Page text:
Businesses with a large catalogue of products must pick one that will make a perceptible difference to their books – one that sells in large volumes. It should be a well-designed, well-tested product, and not a prototype (save these for future manufacturing orders). Picking such a component will allow businesses to benefit from the cost competitiveness that manufacturing in large volumes provides, and minimise the chances of any problems cropping up during production – all of which are important for the initial manufacturing order to come through successfully. The cost savings of manufacturing such a component will quickly show in the business’s financial statements, motivating employees.

Even if you don’t have a large catalogue of products, ensure that the product you pick has up-to-date drawings and you’ve ironed out any problem areas. This is because any problems you have faced while manufacturing in your home country are unlikely to disappear on their own at a facility halfway across the globe from you.

Don’t contract a supplier only because of price

While negotiating the price with shortlisted Chinese manufacturers, businesses that have a large order to place and those that intend to be repeat customers, may be tempted to beat the suppliers down to their lowest price. But you must remember that each supplier also has a price threshold. If they are forced to go below that, it will have consequences elsewhere – either in product quality, work conditions or quality of packaging – all of which have the potential to affect the buyer’s reputation and brand.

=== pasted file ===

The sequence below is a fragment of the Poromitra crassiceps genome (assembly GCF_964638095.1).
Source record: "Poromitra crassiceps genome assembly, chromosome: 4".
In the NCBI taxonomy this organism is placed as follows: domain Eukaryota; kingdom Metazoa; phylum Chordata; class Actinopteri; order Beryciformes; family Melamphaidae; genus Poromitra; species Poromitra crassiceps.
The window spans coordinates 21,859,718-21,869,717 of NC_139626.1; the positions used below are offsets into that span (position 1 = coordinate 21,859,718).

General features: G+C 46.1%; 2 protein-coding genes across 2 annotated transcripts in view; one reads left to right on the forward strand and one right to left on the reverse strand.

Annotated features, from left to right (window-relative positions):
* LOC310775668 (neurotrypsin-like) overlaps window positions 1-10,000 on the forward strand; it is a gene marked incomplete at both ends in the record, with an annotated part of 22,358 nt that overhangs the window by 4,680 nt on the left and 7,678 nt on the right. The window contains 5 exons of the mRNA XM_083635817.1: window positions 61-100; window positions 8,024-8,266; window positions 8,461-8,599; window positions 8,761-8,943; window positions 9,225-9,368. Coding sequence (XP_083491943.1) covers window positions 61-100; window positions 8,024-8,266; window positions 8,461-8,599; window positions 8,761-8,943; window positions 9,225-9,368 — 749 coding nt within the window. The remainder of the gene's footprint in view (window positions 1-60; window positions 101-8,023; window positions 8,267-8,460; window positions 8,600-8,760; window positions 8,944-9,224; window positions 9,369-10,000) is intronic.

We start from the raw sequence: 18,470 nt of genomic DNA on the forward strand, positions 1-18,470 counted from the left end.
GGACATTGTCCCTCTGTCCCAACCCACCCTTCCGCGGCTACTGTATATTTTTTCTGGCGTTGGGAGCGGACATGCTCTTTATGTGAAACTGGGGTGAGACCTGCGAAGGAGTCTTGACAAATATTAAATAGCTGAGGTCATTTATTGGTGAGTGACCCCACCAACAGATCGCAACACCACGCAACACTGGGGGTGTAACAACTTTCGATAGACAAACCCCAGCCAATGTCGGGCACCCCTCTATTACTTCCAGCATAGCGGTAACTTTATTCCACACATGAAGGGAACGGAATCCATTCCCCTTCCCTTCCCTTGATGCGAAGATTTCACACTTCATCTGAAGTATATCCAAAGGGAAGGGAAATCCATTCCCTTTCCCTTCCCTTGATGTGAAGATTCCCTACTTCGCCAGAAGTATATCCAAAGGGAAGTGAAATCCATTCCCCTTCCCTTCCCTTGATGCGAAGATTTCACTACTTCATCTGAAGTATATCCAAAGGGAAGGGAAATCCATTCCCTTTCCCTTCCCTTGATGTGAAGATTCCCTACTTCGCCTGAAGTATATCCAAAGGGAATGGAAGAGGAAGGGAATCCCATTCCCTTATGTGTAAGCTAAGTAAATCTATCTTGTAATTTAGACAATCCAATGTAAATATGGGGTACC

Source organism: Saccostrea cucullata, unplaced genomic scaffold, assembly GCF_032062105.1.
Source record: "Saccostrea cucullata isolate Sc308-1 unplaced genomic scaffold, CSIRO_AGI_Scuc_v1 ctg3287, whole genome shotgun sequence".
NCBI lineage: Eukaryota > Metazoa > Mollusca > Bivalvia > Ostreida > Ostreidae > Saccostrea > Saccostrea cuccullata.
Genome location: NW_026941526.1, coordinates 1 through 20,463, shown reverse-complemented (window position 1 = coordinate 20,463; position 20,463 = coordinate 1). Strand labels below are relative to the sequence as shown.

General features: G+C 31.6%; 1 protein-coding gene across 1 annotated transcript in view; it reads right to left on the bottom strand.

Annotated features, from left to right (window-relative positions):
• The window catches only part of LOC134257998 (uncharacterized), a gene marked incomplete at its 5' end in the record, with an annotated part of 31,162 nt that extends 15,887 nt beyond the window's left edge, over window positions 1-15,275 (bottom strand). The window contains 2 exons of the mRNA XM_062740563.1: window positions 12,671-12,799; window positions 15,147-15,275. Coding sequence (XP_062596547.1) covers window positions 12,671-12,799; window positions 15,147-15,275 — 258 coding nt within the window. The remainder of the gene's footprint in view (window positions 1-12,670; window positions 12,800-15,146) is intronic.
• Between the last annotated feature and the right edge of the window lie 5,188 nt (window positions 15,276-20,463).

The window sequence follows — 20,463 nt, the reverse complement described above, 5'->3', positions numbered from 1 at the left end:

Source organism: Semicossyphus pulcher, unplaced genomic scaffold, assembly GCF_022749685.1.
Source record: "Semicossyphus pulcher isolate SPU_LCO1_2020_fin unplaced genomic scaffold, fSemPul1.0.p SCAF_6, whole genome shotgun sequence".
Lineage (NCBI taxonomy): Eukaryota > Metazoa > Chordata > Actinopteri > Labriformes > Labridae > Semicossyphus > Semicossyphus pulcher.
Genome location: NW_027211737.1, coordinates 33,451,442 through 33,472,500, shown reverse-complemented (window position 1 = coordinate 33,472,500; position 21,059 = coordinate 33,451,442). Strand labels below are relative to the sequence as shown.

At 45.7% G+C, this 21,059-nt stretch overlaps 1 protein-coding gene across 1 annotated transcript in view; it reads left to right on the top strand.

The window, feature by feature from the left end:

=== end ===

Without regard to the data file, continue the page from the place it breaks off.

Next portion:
On the subject of suppliers, since hunting for a manufacturer in China can be tedious work, you can cut short your search by asking companies you longlist if they have manufactured for a western company before. If they answer in the affirmative, bump them up into your shortlist as these firms will be acquainted with western quality control standards, which is desirable. You could also ask them to provide you with references that you can use to verify your supplier’s credentials.